Towards transparency by design in the EU – Emily O’Reilly

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Citizens must have access to information in order to engage in the democratic life of the Union, argues the European Ombudsman.

A meeting of the Council of the EU – positions adopted by member states are not accessible

Twenty years ago, the European Union inaugurated a far-reaching and progressive law, soon known as the “Transparency Law”. Although imperfect, it has become the cornerstone of efforts to make the European institutions more accountable by giving concrete expression to the right of public access to their documents.

Over the years, this right has been enshrined in the treaties while European case law has clarified its scope. Two decades later, the law (Regulation 1040/2001) is well established and used by investigative journalists, civil society interest groups and activists, businesses large and small, and, most importantly, citizens themselves.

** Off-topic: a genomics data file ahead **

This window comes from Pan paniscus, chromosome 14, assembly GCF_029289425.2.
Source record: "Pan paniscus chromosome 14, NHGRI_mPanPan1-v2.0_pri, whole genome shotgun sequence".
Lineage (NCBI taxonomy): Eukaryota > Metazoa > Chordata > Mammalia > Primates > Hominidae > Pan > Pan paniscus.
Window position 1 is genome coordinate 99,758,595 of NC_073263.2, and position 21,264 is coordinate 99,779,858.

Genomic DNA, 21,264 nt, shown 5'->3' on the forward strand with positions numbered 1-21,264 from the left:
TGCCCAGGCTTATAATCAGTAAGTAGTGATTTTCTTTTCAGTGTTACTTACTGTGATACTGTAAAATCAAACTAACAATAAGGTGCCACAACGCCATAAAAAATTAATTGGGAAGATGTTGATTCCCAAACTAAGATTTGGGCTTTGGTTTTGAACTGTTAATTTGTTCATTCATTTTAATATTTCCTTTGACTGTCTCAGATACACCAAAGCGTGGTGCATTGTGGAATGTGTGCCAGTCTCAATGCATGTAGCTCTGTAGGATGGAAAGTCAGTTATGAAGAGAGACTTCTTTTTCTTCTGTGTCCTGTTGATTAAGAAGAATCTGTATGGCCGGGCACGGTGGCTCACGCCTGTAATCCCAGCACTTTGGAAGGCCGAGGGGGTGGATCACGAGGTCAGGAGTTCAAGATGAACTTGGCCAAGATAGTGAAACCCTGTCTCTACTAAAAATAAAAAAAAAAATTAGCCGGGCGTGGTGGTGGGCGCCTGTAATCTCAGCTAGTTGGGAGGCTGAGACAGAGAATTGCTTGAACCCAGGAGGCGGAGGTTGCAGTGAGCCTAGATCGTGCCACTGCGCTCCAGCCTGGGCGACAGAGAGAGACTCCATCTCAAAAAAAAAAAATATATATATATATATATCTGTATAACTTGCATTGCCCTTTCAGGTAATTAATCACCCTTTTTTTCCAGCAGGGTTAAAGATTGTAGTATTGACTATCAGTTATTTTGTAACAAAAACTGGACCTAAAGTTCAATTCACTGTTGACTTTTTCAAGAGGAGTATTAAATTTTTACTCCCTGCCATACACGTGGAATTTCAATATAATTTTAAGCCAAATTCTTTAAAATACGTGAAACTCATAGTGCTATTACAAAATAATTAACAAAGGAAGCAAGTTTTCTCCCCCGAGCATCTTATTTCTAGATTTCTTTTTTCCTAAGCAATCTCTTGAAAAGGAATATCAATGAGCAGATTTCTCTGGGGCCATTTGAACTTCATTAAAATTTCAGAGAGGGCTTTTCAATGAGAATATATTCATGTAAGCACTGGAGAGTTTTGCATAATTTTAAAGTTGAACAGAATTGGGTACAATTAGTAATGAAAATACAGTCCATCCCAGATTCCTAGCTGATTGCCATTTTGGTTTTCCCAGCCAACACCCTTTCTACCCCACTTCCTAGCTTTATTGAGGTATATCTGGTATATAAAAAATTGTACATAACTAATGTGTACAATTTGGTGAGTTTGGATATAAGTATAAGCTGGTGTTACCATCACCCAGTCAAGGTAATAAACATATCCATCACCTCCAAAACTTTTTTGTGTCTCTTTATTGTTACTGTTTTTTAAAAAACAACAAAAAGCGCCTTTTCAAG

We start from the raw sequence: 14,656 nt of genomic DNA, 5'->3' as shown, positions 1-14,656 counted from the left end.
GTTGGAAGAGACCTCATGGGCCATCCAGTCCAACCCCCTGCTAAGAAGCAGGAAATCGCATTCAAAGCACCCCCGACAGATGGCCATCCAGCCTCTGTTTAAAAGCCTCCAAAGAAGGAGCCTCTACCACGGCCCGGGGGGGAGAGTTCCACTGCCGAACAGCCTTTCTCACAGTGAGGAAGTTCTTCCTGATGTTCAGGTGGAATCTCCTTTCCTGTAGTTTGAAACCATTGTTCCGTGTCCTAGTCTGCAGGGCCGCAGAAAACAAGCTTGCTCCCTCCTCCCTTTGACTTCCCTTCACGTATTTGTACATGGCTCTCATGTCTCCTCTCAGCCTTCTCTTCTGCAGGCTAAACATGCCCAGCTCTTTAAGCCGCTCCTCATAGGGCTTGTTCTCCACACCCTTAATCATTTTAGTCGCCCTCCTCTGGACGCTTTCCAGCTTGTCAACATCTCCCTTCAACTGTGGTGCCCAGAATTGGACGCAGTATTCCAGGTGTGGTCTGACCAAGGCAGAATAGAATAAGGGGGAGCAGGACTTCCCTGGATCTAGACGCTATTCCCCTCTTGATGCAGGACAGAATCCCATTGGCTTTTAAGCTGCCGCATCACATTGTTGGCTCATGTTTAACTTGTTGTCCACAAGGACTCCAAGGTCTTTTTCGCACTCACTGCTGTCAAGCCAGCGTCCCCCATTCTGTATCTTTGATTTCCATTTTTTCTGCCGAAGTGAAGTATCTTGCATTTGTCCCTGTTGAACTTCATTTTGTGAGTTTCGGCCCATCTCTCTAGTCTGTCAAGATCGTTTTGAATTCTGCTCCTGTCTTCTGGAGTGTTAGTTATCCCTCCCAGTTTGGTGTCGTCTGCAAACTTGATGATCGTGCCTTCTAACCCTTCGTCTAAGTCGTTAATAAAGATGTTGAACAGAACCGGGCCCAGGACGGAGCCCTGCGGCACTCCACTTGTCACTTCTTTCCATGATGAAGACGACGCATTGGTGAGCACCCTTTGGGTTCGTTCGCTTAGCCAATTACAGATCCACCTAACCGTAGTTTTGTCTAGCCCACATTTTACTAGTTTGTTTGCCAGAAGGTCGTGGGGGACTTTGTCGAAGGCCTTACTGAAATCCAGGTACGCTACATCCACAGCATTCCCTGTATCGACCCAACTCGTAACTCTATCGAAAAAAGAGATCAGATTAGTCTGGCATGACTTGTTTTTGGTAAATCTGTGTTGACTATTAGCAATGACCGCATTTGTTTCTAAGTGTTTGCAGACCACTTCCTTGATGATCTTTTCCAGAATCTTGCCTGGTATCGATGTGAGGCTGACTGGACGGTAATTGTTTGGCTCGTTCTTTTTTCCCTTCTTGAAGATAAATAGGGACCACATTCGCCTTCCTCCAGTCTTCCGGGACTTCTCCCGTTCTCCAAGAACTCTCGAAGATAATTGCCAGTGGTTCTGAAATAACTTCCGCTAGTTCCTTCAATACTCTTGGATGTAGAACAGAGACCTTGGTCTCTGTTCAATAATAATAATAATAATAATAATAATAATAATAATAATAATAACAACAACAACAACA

Flexible interpretation

Today, however, it is reasonable to ask whether the law and the way in which it is implemented by the European institutions fully comply with another of the rights of the public: the right to participate in the democratic life of the Union.

To participate fully in any democracy, citizens must be well informed. At the very least, they need to know how important decisions are being made, who made them and what the consequences will be. This requires not only modern legislation on access to documents, but also a modern and flexible interpretation of this law.